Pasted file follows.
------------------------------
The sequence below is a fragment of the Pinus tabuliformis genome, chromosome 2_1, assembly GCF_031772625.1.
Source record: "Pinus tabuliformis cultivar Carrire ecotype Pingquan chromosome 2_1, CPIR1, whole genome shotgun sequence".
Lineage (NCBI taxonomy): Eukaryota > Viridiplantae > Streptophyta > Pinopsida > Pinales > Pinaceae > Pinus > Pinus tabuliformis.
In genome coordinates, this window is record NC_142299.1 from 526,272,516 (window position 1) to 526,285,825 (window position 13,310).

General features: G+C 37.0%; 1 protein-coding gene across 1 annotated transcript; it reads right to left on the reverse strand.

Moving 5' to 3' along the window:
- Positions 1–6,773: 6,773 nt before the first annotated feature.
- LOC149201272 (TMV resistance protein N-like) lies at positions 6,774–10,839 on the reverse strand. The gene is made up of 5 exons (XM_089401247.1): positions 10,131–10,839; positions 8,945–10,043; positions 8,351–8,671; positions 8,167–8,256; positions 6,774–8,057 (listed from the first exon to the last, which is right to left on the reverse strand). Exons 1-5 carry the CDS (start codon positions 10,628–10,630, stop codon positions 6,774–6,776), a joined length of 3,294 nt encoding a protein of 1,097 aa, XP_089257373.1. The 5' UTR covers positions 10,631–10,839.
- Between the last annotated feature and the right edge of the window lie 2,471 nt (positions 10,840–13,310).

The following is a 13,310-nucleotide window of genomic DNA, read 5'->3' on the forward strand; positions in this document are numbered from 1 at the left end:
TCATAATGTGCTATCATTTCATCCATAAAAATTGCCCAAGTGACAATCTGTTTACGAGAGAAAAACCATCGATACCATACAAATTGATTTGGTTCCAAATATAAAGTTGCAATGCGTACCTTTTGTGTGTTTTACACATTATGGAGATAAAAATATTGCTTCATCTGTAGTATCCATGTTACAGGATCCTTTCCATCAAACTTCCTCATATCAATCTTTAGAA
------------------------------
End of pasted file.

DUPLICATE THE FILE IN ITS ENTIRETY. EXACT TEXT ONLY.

The sequence below is a fragment of the Pinus tabuliformis genome, chromosome 2_1, assembly GCF_031772625.1.
Source record: "Pinus tabuliformis cultivar Carrire ecotype Pingquan chromosome 2_1, CPIR1, whole genome shotgun sequence".
Lineage (NCBI taxonomy): Eukaryota > Viridiplantae > Streptophyta > Pinopsida > Pinales > Pinaceae > Pinus > Pinus tabuliformis.
In genome coordinates, this window is record NC_142299.1 from 526,272,516 (window position 1) to 526,285,825 (window position 13,310).

General features: G+C 37.0%; 1 protein-coding gene across 1 annotated transcript; it reads right to left on the reverse strand.

Moving 5' to 3' along the window:
- Positions 1–6,773: 6,773 nt before the first annotated feature.
- LOC149201272 (TMV resistance protein N-like) lies at positions 6,774–10,839 on the reverse strand. The gene is made up of 5 exons (XM_089401247.1): positions 10,131–10,839; positions 8,945–10,043; positions 8,351–8,671; positions 8,167–8,256; positions 6,774–8,057 (listed from the first exon to the last, which is right to left on the reverse strand). Exons 1-5 carry the CDS (start codon positions 10,628–10,630, stop codon positions 6,774–6,776), a joined length of 3,294 nt encoding a protein of 1,097 aa, XP_089257373.1. The 5' UTR covers positions 10,631–10,839.
- Between the last annotated feature and the right edge of the window lie 2,471 nt (positions 10,840–13,310).

The following is a 13,310-nucleotide window of genomic DNA, read 5'->3' on the forward strand; positions in this document are numbered from 1 at the left end:
TCATAATGTGCTATCATTTCATCCATAAAAATTGCCCAAGTGACAATCTGTTTACGAGAGAAAAACCATCGATACCATACAAATTGATTTGGTTCCAAATATAAAGTTGCAATGCGTACCTTTTGTGTGTTTTACACATTATGGAGATAAAAATATTGCTTCATCTGTAGTATCCATGTTACAGGATCCTTTCCATCAAACTTCCTCATATCAATCTTTAGAA